Question on "bod"

A question I’ve been meaning to ask for ages. Pottering over some old course books I’ve always noted that they all seem to use the past tense of “BOD” fairly early on in the courses- fues i, fuest ti, fuodd o/hi…etc. I’m aware then that Fues i is - I was, I went…
Yet, I can’t remember covering this with SSIW was there a reason for that?

I steered clear of BOD as much as possible on the first SSiW course, which with hindsight I think was a mistake - just a hangover of the ‘avoid difficult stuff’ mindset in which I no longer really believe.

Having said that, the past tense of BOD hasn’t come up early doors in the new course either, but that’s because it hasn’t stuck its head up in any of the conversation models I’ve been trying to build, so there’s a bit more rhyme and reason to its absence…:slight_smile:

When would you use these forms? I did a quick Google out of curiosity, and came up with this:

Some of the examples they give are:

Fues i i Aberystwyth - I went to Aberystwyth
Fues i’n canu - I’ve been singing
Fues i’n lwcus - I was lucky

I think with what we’ve learned, I would say Es i i Aberystwyth - what’s the difference between Es i and Fues i, then?

And I guess with the second one, we’d use wedi bod for “have been,” so I can better understand this as a short form.

With Fues i’n lwcus, I guess I would have used the oeddwn i’n tense. Is there a difference in meaning?

Pan mi fues i yn Gymru ron i’n siarad aml efo Gareth.
I think the above implies:
When I was in Wales ( a completed moment/period of time) I was talking often to Gareth. (something I did constantly was ongoing)

joanie wrote: I think with what we’ve learned, I would say Es i i Aberystwyth - what’s the difference between Es i and Fues i, then?

I thought ‘es i’ could just be an even shorter form of ‘fues i’.
But I could be completely wrong though, since ‘es i’ covers the ‘I went’ construction, but I don’t remember using it for ‘I’ve been’ or ‘I was’. I’ve only learned the long form for the latter two…

Es i derives from “mynd” Es i Chatham…I went to Chatham
Fues i derives from “bod” Fues i yn Chatham…I was in/went to/have been in Chatham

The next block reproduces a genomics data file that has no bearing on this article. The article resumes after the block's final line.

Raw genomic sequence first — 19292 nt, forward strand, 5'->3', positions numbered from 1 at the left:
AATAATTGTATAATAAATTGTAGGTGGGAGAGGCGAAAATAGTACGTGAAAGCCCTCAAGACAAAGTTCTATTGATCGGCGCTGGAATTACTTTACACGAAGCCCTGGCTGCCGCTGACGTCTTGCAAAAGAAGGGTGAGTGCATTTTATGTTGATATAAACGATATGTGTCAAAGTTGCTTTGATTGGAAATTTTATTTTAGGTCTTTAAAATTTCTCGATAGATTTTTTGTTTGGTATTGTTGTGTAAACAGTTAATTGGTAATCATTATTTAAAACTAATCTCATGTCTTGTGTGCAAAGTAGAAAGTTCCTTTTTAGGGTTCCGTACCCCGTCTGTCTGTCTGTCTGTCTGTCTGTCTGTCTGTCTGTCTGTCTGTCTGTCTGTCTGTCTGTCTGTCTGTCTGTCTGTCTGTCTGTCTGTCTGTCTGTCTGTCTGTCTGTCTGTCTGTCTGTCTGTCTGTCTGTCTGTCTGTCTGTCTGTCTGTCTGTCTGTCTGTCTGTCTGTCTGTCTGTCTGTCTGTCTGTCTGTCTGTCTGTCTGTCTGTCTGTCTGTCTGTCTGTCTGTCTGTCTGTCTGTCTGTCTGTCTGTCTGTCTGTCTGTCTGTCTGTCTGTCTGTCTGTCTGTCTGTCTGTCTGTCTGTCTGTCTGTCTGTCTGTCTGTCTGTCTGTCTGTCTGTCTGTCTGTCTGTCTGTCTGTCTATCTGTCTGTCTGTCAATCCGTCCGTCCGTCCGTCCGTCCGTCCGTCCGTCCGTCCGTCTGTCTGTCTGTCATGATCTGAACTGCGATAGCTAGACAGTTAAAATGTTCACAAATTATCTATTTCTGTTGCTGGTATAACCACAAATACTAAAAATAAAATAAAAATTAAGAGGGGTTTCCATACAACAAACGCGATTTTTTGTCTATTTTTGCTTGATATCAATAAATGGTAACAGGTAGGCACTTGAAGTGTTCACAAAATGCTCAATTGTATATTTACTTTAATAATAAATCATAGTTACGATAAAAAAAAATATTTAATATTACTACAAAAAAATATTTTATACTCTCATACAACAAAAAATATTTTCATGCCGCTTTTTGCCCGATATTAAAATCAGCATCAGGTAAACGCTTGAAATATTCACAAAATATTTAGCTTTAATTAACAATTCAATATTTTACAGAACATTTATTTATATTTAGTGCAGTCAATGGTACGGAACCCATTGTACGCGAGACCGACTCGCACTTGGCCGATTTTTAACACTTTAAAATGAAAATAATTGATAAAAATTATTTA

I don’t think there is a direct English equivalent - it sort of says “I beed…”.

I went to the pub last night - Es i…
I was in the pub last night - O’n i’n…
I beed in the pub last night - Bues i …/(Mi) fues i …

All of which mean roughly the same thing.

I remember the bearded chap on hwb explaining there is no English equivalent, and its nearest meaning is “i be did”, so it’s something you did but aren’t any more, so i wonder if we could use it where we would say “i used to” in English.

Cheers J.P. (often wrong).

I think you use it when you did be doing something for a specific period of time that has finished.

And the choice of words might depend on how much you had to drink in the pub ;-).

I can’t think of a situation where there is no alternative to bues or fues i, so I tend to ignore it, but I suppose there must be times when nothing else will do?

My understanding is basically like Helen’s - it’s essentially an equivalent to “I’ve been” as opposed to “I was”. You would say “I’ve been walking all week before breakfast” because of the long time frame, but it’s not likely you would say “I’ve been walking yesterday before breakfast”. For this you would say “I walked yesterday” or “I was walking yesterday”. That’s the English cleared up, but do the Welsh Mi fues i, on i, dw i wedi, etc., work the same way? Hmmmmm, ponders while giving the impression of being wise

I’m gradually coming across situations where to say “bues i” seems to work better than “O’n i” and it’s to do with whether you are describing a situation and going to say something more about it, or just stating a fact, e.g.

“O’n i yn y parc ddoe pan welais i’r dyn.”
“Ble buest ti ddoe?” “Bues i yn y parc.”

Not great examples, but I was talking with someone the other day about experiences in other countries and I noted that he used “Bues i” when he said where he was - a period of time with a definite start and finish.

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I think Dee has put here finger on it as far as usage in these parts is concerned. I often hear her “Ble buest ti ddoe” example. It used to (imperfect tense ) catch me out but I’m used to it now - see what I did there? :slight_smile:

Yes, Dee is spot on - I have been told that if you say “I was in the park yesterday” using “O’n i”, Welsh speakers will be expecting you to tell them something else about it… “when I saw the man”.

If you use “Bues i…”, they will know that it was happening and has finished.

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Wnes i yn y parc.

Is that correct too? If so when would you use that? All these past tenses confuse me.

“Wnes i” means “I did”, so I wouldn’t use that in this context, sounds like “bues i” is the one…